NABOKV-L post 0010459, Fri, 29 Oct 2004 10:41:09 -0700

Fwd: RE: Edward Albee's LOLITA stage adaption -- secrets revealed
I am one of the precious few people who actually saw this cursed production.
It played for only two weeks (in about 1980) at Broadway's Brooks Atkinson
Theatre, a nice venue. There were, at the time, many horror stories about
the production, among them: the sets, during the Boston tryout, were black
panels on which were projected lots of images (of what, I know not). By the
time the production arrived in New York, the projections had been scrapped,
so the set consisted largely of very uninteresting black panels (though I do
seem to recall a hideous garishly carpeted staircase in the Haze home).
Albee had already at that time a long history of failed adaptations: James
Purdy's "Malcolm," Carson McCullers's "The Ballad of the Sad Cafe," Truman
Capote's "Breakfast at Tiffany's" (as a MUSICAL) and Giles Cooper's play
"Everything in the Garden" (a VERY free American adaptation) had all failed
disastrously -- with the exception of the McCullers adaptation, which failed
slowly but surley. This one, though, was the clincher, ending permanently
(at least to date) Albee's mania for adaptation. The playwright was
apparently so unhappy with the production that he very publicly disowned it
before the Broadway opening. One could hardly blame him. As I recall, there
was no director credited, so s/he, too, must have jumped ship before New
York. In the cast were Blanche Baker (daughter of Carroll, best remembered
as the star of Tennessee Williams's film "Baby Doll"; appropriate), quite a
cute guy named Kevin Conroy as Dick Schiller, Clive Revill (replacing at the
last minute another actor, I believe John Heffernan, as Quilty -- a truly
bizarre performance, outmugging even Peter Sellers, Donald Sutherland -- an
actor I greatly admire -- as a peculiarly long-haired and even more
peculiarly effeminate Humbert, and -- worst -- or best? -- of all, Shirley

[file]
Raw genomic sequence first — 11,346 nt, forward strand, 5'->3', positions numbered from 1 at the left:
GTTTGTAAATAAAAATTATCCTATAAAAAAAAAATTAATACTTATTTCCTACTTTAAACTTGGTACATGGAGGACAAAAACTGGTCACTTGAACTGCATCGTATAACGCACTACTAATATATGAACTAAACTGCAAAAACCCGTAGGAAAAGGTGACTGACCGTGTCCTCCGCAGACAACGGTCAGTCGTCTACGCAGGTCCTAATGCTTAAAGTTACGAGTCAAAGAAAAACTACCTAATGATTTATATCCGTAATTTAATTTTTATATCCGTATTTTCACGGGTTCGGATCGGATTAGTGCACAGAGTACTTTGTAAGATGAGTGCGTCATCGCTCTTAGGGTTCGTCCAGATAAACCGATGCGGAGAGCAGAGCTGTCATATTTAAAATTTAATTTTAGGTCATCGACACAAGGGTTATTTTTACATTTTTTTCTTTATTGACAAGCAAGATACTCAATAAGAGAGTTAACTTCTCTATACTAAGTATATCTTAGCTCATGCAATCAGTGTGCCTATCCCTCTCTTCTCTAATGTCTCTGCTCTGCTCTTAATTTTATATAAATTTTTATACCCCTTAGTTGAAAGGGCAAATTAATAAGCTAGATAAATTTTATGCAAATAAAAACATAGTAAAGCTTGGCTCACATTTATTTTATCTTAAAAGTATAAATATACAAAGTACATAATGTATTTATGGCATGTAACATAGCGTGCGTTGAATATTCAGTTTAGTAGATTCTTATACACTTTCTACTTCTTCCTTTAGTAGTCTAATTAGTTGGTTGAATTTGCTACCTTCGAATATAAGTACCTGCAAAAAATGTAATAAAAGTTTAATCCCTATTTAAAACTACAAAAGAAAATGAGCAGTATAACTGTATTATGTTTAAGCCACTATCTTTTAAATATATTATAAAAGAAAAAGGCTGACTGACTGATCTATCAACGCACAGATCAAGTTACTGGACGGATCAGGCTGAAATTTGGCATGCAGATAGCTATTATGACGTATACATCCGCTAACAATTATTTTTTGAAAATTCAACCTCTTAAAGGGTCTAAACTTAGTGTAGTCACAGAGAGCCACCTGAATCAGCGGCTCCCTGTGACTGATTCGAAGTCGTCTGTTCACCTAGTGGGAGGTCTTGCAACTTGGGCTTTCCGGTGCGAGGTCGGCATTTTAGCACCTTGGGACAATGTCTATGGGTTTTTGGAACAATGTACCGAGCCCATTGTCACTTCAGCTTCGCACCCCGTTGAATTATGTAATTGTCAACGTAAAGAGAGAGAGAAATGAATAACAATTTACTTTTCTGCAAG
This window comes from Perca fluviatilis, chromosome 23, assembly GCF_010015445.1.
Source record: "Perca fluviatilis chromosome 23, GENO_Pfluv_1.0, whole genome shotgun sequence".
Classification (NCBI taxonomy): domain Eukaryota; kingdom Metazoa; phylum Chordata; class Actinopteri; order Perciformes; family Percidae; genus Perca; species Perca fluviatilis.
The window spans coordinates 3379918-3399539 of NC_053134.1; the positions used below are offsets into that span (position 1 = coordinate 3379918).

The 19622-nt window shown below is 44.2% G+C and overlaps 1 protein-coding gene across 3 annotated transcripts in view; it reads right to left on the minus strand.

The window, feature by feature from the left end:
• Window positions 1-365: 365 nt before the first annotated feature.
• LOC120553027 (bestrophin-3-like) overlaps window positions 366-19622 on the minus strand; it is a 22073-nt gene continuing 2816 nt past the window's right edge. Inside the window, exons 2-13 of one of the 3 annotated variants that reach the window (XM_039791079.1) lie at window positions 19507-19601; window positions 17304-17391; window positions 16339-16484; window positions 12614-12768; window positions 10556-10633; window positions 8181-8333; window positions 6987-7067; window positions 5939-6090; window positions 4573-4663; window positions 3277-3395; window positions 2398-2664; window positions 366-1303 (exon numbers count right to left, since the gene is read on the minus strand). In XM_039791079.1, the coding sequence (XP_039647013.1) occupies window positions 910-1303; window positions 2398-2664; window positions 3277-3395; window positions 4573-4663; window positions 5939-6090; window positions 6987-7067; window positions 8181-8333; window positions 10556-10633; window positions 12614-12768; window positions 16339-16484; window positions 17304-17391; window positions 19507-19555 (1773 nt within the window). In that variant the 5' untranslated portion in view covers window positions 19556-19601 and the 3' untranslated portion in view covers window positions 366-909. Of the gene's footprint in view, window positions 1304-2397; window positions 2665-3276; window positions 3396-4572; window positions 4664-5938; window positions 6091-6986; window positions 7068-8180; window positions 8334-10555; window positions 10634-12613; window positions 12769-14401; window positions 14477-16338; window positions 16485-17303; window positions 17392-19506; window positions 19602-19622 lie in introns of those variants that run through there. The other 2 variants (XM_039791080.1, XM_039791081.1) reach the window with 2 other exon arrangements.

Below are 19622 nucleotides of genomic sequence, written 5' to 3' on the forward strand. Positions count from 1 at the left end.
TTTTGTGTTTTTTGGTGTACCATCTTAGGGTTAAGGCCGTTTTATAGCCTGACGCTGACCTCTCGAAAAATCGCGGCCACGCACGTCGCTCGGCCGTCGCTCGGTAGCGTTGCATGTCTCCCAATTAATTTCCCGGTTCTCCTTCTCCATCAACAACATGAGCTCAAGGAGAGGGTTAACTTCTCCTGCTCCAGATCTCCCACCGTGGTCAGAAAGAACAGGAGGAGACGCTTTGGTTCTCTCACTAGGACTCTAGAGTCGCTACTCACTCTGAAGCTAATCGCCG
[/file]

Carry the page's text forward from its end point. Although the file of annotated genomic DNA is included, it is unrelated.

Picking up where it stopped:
Stoller, who will long be remembered for her roles in "The Honeymoon
Killers" and "Seven Beauties", as a truly grotesque Charlotte Haze. (A
friend once said of her acting ability, "She can say any line you give her."
That about sums it up.)

But "Lolita" may not be meant for the theatre. Lest we forget, a musical
adaptation (and not a bad one) was attempted a few years prior to the Albee
debacle, book and lyrics by Alan Jay Lerner, who, one imagines, knew
something about the craft of adaptating literary classics for the theatre.
But no luck: it closed in Boston ("for rewrites") on its way to Broadway,
then closed again, definitively, in Philadelphia. Well, we will always have
Nabokov's screenplay...

Christopher Berg

-----Original Message-----
From: Vladimir Nabokov Forum [mailto:NABOKV-L@LISTSERV.UCSB.EDU]On
Behalf Of Donald B. Johnson
Sent: Wednesday, October 27, 2004 1:03 AM
Subject: Fwd: Edward Albee's LOLITA stage adaption.

Another shorter and vaguer sighting to report: While I was googling some
information about " Who is Afraid of Virginia Woolf" and E. Albee, I came
across a curious information. It seems that Albee, like so many others, also
wrote a version of Lolita for the stage. Does anyone know more about this?

-----Mensagem Original-----
De: "Donald B. Johnson" <>
Enviada em: Terça-feira, 26 de Outubro de 2004 00:25
Assunto: Robert Alter : Pentateuch :: VN : Pushkin's Onegin ?

----- End forwarded message -----